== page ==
So GG will argue that it isn’t the absence of equally robust voices in the scientific community that has prevented the emergence of some kind of equally influential science writer, it is the absence of an equivalent platform, one where such an individual can learn the ropes of effective public rhetoric. And where might such a platform emerge? Not New York or Washington DC; neither community really has enough of a science readership to make a publisher turn over space on a regular basis; those communities are far more fascinated with power and money. Probably the three most likely candidates are Boston, Denver, and San Francisco. Boston has an enormous number of universities and some of the most capable scientists in the world. Let the Boston Globe give Kerry Emanuel space a couple times and week and see what happens. Denver is home to one of the largest communities of earth scientists anywhere, plus a public that values the outdoors and so has more interest in the environment than many other markets; maybe the Denver Post should make inquiries. The San Francisco Bay Area is also home to a lot of earth scientists as well as a couple national labs and the tech industry; you’d think that the San Francisco Examiner or Chronicle might be willing to host some science column and encourage a political angle to it.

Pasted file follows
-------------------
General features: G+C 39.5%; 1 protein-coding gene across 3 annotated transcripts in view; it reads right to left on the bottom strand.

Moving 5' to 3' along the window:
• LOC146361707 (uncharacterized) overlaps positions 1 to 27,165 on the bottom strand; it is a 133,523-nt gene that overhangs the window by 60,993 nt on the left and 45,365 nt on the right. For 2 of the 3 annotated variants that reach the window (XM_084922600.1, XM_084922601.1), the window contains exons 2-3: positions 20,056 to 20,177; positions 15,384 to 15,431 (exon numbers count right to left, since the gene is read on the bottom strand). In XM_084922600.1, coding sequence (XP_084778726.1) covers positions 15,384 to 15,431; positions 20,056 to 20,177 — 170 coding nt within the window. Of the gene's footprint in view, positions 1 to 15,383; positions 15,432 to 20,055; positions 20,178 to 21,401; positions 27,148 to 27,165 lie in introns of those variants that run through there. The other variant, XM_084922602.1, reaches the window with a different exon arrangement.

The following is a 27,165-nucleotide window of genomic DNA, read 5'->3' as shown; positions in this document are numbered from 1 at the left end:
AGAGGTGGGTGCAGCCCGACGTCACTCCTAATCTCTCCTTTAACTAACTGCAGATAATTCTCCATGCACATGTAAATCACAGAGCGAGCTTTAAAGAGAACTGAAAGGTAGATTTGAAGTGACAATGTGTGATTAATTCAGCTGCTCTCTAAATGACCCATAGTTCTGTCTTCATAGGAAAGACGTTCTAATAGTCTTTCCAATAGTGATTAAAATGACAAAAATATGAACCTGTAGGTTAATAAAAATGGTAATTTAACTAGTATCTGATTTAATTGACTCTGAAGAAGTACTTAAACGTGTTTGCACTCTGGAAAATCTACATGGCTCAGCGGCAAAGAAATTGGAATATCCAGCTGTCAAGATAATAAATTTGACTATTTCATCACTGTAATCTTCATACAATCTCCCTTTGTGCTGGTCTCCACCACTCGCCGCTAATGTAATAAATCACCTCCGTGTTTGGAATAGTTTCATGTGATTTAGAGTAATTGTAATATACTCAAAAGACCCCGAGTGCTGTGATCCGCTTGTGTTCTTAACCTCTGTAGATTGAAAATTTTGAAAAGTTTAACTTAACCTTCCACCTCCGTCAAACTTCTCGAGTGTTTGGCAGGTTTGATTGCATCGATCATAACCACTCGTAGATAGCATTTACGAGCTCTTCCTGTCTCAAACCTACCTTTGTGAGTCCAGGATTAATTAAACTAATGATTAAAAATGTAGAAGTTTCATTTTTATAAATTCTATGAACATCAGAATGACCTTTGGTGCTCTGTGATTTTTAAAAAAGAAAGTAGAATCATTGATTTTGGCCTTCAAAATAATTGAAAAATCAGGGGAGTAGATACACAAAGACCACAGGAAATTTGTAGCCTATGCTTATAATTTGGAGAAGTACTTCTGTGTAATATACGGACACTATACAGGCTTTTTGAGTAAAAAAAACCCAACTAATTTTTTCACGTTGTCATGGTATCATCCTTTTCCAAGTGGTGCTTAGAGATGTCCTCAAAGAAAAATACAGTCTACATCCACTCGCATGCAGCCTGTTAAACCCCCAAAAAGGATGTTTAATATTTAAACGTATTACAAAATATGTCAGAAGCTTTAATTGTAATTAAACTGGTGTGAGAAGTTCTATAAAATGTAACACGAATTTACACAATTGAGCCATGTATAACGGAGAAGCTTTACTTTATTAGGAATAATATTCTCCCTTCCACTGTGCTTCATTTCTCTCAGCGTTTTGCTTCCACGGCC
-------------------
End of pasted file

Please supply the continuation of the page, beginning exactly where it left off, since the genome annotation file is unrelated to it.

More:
There are though a couple other barriers. Krugman is a Nobel winning economist but also a reliably liberal voice; knowing about where he fits on a partisan scale probably makes it easier to rely on him as a columnist. Economists are much more political creatures than physical scientists. A scientist writing op-eds might anger the right one day in complaining about removing evolution and climate change from textbooks, and then piss off the left the next in pointing out the ridiculous claims of anti-vaxxers and GMO opponents. Its not clear how that might play (the closest Krugman seems to come to that is pointing out that restrictive growth regulations, like those in liberal cities like Boulder and San Francisco, make these communities too expensive and exclusive for their own good). Another barrier is the risk of weighing in strongly where you know little. Linus Pauling was a two-time Nobel medalist who went far off the deep end in advocating for vitamin C as a kind of miracle drug; would he have made a good columnist? You need a generalist who can avoid falling into a trap of thinking they know more than they do while venturing into unfamiliar terrain from time to time. And frankly the broader community views “scientist” as one-size-fits-all, but there is a pretty wide gap between lab and field sciences in practice that has at times produced prominent intellectuals on one side saying pretty stupid things about what the other side does. A Nobel Prize in Physics might not make one a great commentator on earth science, for instance (and earth science lacks a Nobel; the closest is the Crafoord Prize). (GG recalls the naiveté of some physicists pursuing a fabled fourth force some time back, while physicists can ridicule how geologists thought the Earth was eternal back in the day).